In "We Could Be Sisters," Jessica the AI is never mentioned; instead Jessica meets a woman who bears an astonishingly close physical resemblance to her. This woman, Tamsin, is a Shifter, someone who crosses between alternate realities by taking a drug.

"We Could Be Sisters" is one of two Shifter stories in the collection and one of several such stories Beckett has written, including a couple not in this collection which have been reprinted by Gardner Dozois, and expanded into his forthcoming novel Marcher, due out early in 2009. "We Could Be Sisters" highlights the different courses that one person's life can take, in a myriad of possible outcomes, with Jessica again questioning the nature of her identity. The other Shifter story, "Jazamine in the Green Wood" (1994), features a matriarchal post-plague society, and shows the effect that one outsider has on an alienated adolescent boy.

One of the subtler threads running through these stories is the presence of art, from the Jessica Ferne duet, through "Monsters" (2003), in which a journalist visits what seems to be a bucolic colony to write a series of profiles on the local artists, with devastating effect, leaving the reader clear just who the monster is. "La Macchina" (1991—later expanded into The Holy Machine) features a tour of Florentine museums and churches by the narrator, who encounters a rogue robot on one such visit—a robot that has unexpectedly developed self-awareness.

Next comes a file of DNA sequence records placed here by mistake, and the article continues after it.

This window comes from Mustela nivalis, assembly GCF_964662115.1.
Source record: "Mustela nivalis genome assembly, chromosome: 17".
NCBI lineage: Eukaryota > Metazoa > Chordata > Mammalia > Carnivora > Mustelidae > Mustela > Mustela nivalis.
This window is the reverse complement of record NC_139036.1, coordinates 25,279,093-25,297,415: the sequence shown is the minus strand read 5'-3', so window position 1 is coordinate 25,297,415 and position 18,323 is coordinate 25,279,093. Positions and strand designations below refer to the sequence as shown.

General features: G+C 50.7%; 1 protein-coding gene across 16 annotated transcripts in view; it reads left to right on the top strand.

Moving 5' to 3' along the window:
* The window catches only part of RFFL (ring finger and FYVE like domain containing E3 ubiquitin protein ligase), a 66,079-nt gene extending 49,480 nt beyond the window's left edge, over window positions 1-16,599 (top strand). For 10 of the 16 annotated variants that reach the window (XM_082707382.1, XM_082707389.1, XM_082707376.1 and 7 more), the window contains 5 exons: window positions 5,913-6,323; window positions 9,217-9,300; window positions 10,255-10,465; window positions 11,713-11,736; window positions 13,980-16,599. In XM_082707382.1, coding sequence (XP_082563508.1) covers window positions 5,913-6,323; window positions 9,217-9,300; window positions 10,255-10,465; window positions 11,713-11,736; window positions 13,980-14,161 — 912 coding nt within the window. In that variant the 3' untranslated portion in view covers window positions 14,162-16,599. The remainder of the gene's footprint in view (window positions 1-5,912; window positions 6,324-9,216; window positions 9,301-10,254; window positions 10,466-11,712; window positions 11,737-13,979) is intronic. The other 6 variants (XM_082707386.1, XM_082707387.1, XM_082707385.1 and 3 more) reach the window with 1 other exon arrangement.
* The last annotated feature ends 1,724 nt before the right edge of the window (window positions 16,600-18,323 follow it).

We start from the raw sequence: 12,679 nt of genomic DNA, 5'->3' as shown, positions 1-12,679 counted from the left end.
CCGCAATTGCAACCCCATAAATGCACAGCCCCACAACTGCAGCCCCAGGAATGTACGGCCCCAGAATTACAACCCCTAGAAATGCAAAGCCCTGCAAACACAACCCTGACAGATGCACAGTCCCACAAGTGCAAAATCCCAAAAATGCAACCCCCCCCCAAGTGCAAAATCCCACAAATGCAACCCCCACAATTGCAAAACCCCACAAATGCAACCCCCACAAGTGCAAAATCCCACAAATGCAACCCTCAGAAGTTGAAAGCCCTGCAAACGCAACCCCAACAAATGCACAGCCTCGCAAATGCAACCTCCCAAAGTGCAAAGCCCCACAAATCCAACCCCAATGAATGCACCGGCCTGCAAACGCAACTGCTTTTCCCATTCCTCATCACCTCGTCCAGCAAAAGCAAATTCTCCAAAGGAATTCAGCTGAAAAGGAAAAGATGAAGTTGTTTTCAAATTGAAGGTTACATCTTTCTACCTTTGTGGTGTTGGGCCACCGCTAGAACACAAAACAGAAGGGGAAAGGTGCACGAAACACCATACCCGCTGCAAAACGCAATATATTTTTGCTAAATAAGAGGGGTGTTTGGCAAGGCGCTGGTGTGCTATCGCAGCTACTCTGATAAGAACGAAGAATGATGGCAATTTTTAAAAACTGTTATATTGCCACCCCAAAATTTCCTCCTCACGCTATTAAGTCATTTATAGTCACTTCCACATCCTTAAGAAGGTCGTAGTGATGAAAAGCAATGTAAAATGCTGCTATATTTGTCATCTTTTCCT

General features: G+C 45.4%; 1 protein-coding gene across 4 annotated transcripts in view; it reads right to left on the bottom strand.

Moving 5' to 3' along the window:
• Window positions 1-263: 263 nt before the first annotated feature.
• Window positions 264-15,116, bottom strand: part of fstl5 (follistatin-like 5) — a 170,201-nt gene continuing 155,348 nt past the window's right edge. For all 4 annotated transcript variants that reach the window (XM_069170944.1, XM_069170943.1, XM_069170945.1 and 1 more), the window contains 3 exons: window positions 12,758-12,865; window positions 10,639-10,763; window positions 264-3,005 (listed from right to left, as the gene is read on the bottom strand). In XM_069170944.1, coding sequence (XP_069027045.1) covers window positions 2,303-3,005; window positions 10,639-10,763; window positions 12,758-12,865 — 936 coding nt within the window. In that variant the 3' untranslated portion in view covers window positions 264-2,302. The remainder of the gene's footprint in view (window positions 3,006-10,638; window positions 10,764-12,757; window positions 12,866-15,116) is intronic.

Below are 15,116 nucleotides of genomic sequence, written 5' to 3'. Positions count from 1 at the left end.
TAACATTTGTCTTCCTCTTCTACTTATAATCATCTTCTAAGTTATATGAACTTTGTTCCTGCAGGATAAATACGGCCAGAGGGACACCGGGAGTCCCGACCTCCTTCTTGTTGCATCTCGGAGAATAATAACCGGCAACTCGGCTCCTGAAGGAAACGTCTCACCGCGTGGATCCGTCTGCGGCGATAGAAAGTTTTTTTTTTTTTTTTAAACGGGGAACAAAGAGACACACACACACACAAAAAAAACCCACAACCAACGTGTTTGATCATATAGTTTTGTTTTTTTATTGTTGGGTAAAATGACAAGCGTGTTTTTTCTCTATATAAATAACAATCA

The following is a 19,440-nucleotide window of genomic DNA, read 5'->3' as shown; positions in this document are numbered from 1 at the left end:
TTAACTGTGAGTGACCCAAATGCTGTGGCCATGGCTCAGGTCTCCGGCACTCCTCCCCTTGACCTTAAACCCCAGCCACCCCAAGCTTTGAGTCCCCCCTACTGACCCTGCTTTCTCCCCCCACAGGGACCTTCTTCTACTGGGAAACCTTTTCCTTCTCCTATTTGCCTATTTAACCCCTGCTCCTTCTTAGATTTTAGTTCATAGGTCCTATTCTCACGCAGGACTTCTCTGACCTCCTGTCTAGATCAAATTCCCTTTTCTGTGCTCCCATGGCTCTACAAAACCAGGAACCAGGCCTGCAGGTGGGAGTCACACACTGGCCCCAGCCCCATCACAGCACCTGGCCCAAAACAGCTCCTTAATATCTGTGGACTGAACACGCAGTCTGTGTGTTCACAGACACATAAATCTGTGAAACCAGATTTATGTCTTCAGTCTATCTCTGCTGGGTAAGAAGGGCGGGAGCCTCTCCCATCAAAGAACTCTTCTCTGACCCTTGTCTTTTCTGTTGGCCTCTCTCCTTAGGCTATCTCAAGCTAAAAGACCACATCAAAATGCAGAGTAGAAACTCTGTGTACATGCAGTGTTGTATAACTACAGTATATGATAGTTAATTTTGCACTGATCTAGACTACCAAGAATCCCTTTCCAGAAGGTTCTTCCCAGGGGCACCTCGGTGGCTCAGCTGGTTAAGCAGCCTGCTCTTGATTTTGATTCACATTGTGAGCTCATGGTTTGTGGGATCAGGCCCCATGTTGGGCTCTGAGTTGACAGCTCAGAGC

One of the recurring concerns of much of Beckett's work is the next stage of intelligent life, be it the AIs, robots and "synthetiks" of "The Turing Test," of "La Macchina" and "Valour," or the quasi-immortal superhuman warrior of "The Warrior Half-and-Half" (2000). This latter story is SF so far-future that at times Clarke's Law is invoked. Helicopters sit alongside gun-platforms, airships, and suspended animation; yet this same techno-society encompasses a man who can shape-shift and has "apparently magical powers." Reluctantly, the Empire which is represented by the Major-Cardinal must release the warrior from imprisonment to fight a war on behalf of a cause he "betrayed" centuries before. That at the end the warrior dies in mysterious circumstances—or not, as the case may be—is entirely appropriate.

Another of the notable features of Beckett's work is setting, which is sometimes so powerfully evoked as to be a character in its own right. This is most notable in "Dark Eden," and the almost hallucinatory power of the description of this strange world—